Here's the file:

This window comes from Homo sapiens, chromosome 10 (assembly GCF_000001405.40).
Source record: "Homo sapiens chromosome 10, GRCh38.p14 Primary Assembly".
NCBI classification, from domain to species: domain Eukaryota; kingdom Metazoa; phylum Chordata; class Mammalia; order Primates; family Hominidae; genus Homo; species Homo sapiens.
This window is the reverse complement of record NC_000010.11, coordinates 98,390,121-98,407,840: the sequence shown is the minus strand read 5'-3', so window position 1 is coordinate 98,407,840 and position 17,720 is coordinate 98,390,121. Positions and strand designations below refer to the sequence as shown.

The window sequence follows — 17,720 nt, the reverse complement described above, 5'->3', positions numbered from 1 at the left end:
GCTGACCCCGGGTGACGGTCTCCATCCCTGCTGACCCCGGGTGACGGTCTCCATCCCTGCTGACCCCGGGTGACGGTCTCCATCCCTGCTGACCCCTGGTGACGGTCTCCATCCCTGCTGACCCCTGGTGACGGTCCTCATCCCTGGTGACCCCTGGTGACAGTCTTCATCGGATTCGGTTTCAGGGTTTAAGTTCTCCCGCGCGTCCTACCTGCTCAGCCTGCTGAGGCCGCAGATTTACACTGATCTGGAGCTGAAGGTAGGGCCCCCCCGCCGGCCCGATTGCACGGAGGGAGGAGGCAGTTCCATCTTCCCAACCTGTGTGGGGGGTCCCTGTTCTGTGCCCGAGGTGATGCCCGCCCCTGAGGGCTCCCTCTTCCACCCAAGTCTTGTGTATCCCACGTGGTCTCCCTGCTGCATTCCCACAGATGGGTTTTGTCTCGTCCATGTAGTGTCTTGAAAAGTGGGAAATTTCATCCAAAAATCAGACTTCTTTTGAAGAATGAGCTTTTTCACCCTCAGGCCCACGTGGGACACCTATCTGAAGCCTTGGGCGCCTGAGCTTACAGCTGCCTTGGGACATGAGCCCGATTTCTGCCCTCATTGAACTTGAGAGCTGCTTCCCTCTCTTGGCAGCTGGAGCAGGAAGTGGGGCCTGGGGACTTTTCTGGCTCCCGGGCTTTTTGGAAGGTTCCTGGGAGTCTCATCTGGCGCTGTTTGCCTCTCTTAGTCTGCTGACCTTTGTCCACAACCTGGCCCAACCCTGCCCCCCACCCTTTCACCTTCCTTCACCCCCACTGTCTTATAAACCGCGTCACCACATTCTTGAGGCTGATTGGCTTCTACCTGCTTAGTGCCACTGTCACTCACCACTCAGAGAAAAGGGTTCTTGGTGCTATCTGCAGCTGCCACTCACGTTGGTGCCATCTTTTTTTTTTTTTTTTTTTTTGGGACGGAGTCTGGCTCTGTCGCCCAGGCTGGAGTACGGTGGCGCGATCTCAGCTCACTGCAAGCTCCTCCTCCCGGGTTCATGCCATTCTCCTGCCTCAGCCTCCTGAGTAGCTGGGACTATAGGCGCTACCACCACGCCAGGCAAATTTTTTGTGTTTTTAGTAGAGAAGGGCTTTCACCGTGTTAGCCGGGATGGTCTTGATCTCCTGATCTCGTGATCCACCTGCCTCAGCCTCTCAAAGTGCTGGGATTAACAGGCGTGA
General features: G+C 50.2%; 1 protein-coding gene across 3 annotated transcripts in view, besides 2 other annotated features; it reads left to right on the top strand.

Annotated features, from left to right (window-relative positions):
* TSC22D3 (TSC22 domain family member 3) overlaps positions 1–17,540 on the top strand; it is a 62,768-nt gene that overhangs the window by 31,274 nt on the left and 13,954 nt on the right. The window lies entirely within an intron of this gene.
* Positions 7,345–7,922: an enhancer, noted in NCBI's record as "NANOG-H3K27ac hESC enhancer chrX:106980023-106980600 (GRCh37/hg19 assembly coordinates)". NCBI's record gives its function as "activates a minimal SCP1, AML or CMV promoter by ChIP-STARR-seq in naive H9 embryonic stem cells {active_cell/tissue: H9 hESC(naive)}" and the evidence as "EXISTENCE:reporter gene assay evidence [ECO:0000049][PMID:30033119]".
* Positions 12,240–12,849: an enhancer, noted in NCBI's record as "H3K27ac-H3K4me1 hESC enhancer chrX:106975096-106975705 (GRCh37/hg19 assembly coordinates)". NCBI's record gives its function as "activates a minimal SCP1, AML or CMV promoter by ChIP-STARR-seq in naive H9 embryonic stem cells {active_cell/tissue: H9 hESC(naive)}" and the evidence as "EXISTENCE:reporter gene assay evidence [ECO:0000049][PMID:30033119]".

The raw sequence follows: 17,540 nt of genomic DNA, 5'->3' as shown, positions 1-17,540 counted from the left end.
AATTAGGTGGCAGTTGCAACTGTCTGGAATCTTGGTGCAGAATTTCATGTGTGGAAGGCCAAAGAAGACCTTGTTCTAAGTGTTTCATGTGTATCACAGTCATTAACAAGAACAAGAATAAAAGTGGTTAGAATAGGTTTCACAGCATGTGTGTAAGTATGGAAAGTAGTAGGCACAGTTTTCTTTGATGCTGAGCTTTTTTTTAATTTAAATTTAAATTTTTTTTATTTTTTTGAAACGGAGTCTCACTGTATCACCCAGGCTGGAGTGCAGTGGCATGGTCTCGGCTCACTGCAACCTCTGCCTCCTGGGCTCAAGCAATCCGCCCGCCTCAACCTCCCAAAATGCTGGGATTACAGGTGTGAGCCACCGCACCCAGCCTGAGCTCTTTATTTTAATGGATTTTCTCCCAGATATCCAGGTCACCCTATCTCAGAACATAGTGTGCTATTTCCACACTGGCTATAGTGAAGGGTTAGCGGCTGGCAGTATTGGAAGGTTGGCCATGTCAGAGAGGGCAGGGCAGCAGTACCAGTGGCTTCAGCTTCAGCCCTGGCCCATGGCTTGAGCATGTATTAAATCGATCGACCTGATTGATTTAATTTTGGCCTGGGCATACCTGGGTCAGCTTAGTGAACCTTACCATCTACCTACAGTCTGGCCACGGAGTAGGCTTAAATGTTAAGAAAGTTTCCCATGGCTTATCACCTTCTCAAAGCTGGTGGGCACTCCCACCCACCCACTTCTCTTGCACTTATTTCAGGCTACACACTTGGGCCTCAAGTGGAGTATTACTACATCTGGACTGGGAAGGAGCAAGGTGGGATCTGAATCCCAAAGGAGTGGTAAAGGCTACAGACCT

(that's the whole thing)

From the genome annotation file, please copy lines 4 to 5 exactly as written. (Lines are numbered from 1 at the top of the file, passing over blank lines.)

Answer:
This window is the reverse complement of record NC_000010.11, coordinates 98,390,121-98,407,840: the sequence shown is the minus strand read 5'-3', so window position 1 is coordinate 98,407,840 and position 17,720 is coordinate 98,390,121. Positions and strand designations below refer to the sequence as shown.

The window sequence follows — 17,720 nt, the reverse complement described above, 5'->3', positions numbered from 1 at the left end: